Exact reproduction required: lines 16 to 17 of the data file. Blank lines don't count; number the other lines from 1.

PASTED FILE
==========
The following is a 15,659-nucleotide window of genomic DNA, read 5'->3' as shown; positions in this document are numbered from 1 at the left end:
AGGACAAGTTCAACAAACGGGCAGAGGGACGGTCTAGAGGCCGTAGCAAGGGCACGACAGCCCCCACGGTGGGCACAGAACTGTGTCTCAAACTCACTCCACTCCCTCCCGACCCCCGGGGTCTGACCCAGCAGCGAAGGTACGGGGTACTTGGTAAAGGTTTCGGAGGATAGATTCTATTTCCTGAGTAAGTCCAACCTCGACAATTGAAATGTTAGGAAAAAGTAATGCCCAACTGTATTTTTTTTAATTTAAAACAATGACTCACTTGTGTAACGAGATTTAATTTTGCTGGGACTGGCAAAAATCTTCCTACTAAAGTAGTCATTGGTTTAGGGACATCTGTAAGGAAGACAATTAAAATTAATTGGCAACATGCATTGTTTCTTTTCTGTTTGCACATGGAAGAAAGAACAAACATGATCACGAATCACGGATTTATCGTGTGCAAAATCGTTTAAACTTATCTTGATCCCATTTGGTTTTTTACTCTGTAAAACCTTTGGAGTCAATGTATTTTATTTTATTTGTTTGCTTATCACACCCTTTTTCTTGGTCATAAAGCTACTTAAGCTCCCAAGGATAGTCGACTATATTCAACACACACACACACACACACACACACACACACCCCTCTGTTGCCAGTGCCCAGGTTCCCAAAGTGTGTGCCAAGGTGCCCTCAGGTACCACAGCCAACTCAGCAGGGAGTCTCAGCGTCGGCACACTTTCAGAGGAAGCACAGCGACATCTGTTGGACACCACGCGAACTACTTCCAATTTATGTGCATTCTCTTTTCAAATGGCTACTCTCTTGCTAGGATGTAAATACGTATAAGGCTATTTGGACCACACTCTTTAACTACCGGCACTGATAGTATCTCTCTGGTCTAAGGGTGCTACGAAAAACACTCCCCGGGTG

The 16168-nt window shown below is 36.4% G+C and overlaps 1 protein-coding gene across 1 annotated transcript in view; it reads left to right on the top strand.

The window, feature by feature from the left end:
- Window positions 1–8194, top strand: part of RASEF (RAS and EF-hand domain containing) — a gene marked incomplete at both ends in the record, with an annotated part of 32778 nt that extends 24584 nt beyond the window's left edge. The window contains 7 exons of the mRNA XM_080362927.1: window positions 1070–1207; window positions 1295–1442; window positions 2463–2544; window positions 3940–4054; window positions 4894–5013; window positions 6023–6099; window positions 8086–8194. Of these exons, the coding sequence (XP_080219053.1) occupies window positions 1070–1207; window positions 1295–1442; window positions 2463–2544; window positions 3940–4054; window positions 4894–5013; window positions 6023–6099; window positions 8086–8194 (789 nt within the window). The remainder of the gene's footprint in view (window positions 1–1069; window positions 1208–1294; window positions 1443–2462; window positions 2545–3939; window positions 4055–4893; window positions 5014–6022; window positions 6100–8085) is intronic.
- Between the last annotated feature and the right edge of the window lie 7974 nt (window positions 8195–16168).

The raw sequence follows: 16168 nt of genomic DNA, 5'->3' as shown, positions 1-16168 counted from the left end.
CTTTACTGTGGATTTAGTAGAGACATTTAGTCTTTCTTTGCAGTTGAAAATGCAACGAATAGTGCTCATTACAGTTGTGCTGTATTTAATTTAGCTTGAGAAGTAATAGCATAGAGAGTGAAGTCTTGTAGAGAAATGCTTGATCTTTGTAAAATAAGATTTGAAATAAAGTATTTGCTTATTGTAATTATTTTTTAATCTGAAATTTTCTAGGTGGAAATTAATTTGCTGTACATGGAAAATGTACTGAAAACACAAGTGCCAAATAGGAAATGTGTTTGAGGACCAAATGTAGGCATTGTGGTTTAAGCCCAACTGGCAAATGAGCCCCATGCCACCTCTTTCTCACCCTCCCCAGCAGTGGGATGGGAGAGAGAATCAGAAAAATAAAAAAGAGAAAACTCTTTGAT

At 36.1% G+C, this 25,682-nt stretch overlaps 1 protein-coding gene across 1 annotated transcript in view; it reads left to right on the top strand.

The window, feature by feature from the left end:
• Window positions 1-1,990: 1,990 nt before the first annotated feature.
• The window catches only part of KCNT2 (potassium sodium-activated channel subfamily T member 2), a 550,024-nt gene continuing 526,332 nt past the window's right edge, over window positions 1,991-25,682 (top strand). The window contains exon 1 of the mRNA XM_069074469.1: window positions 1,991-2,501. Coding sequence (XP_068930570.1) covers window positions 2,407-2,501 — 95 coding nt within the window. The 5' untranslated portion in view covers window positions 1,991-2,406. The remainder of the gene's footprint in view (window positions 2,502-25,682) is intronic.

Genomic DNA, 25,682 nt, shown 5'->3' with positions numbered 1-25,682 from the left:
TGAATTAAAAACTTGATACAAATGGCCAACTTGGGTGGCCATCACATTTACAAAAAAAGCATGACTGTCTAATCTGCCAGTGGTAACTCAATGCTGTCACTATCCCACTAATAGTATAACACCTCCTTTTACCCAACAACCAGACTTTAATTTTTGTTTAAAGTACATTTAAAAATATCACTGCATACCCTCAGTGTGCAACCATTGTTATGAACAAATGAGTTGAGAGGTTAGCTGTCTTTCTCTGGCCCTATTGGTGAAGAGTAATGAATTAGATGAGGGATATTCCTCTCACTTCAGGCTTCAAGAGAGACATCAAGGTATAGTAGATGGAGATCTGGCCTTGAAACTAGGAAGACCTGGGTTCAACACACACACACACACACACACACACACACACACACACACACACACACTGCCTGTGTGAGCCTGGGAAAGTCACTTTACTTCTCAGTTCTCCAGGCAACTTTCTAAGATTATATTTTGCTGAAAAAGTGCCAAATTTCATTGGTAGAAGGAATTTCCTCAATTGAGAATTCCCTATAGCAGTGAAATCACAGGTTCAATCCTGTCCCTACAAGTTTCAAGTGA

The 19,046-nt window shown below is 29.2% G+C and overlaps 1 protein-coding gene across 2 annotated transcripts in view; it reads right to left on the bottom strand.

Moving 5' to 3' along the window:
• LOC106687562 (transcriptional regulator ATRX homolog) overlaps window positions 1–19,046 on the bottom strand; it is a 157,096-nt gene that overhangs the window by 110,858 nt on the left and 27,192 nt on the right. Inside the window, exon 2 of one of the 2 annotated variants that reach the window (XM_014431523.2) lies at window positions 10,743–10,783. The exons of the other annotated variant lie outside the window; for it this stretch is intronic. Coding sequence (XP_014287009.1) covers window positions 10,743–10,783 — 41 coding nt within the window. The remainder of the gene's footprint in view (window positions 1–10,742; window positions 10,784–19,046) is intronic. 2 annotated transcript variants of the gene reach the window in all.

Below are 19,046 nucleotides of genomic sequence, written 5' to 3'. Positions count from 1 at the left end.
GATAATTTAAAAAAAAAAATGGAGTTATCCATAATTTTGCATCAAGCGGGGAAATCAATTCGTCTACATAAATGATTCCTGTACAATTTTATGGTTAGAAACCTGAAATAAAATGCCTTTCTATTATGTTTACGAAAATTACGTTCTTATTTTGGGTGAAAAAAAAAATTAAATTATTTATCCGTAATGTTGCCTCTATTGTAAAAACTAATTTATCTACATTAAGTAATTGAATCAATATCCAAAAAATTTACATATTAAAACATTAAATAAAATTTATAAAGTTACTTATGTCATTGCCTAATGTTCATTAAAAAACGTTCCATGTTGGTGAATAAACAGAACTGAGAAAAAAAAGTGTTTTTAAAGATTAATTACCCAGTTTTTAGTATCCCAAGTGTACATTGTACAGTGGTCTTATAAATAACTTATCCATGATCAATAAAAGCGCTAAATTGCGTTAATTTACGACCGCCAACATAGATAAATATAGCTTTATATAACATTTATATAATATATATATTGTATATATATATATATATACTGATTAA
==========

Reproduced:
Moving 5' to 3' along the window:
• LOC106687562 (transcriptional regulator ATRX homolog) overlaps window positions 1–19,046 on the bottom strand; it is a 157,096-nt gene that overhangs the window by 110,858 nt on the left and 27,192 nt on the right. Inside the window, exon 2 of one of the 2 annotated variants that reach the window (XM_014431523.2) lies at window positions 10,743–10,783. The exons of the other annotated variant lie outside the window; for it this stretch is intronic. Coding sequence (XP_014287009.1) covers window positions 10,743–10,783 — 41 coding nt within the window. The remainder of the gene's footprint in view (window positions 1–10,742; window positions 10,784–19,046) is intronic. 2 annotated transcript variants of the gene reach the window in all.